Nearly 52 percent of millennials - those aged 18 to 34 - have less than $1,000 in savings, according to a new survey by the cost information website

The online poll, conducted among 2,556 people by Google Consumer Surveys from Nov. 24-26, found the following:

- 51.8 percent of Millennials have less than $1,000 in savings.

- 18 percent of Millennials have savings of $1,000 to $5,000.

- 7.3 percent of Millennials have savings of $5,000 to $10,000.

- 6.4 percent of Millennials have savings of $10,000 to $20,000.

- 16.5 percent of Millennials have savings of more than $20,000.

When broken down by the income of the survey participant, HowMuch found that the level of income correlated with the amount of savings.

Over 56 percent of millennials who earned between $25,000 and $49,000 per year had less than 1,000 in savings, compared to 31.2 percent of those who made $75,000-$99,000 a year. Around 50 percent of millennials with incomes over $150,000 per year had savings of more than $20,000.

The survey also found that males seemed to be better savers than females, with 56.7 percent of females saying they had less than $1,000 saved, compared to 46.5 percent of males. On the upper end of the spectrum, 21.5 percent of males said they had more than $20,000 saved, while only 11.9 percent of females said the same.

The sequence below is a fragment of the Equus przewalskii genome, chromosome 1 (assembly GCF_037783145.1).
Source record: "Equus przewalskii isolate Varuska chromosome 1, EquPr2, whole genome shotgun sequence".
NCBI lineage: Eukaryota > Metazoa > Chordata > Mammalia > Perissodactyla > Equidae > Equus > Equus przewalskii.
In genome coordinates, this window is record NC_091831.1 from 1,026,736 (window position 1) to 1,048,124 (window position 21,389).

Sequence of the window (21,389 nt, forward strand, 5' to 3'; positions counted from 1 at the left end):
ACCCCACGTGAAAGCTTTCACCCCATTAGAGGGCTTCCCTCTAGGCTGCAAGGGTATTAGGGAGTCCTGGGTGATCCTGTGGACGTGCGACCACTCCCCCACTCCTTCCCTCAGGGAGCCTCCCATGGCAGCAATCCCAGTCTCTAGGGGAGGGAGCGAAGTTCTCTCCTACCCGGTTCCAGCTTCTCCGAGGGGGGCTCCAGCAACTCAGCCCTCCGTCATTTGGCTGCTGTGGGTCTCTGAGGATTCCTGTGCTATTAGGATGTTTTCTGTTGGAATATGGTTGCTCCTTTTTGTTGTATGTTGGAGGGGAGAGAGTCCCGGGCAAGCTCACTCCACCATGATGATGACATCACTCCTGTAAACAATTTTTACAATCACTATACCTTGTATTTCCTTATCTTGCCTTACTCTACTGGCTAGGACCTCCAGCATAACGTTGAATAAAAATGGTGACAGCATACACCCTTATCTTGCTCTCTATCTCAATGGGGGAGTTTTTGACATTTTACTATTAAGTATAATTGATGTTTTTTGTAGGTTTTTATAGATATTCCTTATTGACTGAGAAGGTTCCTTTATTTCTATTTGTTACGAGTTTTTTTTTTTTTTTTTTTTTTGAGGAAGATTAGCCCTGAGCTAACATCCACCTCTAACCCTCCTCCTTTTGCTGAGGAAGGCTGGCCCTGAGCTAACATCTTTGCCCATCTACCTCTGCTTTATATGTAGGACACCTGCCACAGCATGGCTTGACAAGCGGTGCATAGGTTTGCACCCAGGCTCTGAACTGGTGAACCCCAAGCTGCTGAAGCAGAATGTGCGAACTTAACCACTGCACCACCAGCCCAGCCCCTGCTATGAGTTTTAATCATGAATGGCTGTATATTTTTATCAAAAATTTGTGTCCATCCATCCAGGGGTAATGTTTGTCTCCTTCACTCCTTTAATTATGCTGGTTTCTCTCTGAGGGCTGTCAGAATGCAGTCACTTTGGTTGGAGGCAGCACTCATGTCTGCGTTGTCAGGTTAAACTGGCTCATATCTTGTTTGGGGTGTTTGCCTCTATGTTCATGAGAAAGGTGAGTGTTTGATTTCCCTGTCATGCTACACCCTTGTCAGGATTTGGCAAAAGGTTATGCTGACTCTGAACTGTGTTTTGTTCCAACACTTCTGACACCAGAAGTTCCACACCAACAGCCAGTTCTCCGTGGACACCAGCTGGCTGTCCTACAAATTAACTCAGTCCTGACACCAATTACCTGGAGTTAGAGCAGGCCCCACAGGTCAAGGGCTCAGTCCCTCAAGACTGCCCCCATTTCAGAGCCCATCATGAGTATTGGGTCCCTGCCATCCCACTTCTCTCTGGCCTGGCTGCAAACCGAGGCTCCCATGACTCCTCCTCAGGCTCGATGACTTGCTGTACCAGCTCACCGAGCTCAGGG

And while the results seem rather concerning for millennials, who are often written off as lazy and irresponsible, another recent survey by the Consumer Federation of America found that millennials may actually be making more progress than most other age groups in terms of savings, the exception being those aged 45 to 54.

The survey, released in February, found that 56 percent of millennials reported saving at least five percent of their income in 2014, compared to 52 percent of Americans overall. That's up six percent from the previous year, reported Bloomberg.

Shortly after the survey was released, Federal Reserve chairwoman Janet Yellen explained how top economists are still trying to decipher the behavior of millennials, who are projected to number 75.3 million this year, surpassing the projected 74.9 million baby boomers.

"I think we're just beginning to understand how the millennials are behaving," Yellen said before the Senate Banking Committee, according to CNN. "They're certainly waiting longer to buy houses; to get married. They have a lot of student debt. They seem quite worried about housing as an investment. They've had a tough time in the job market."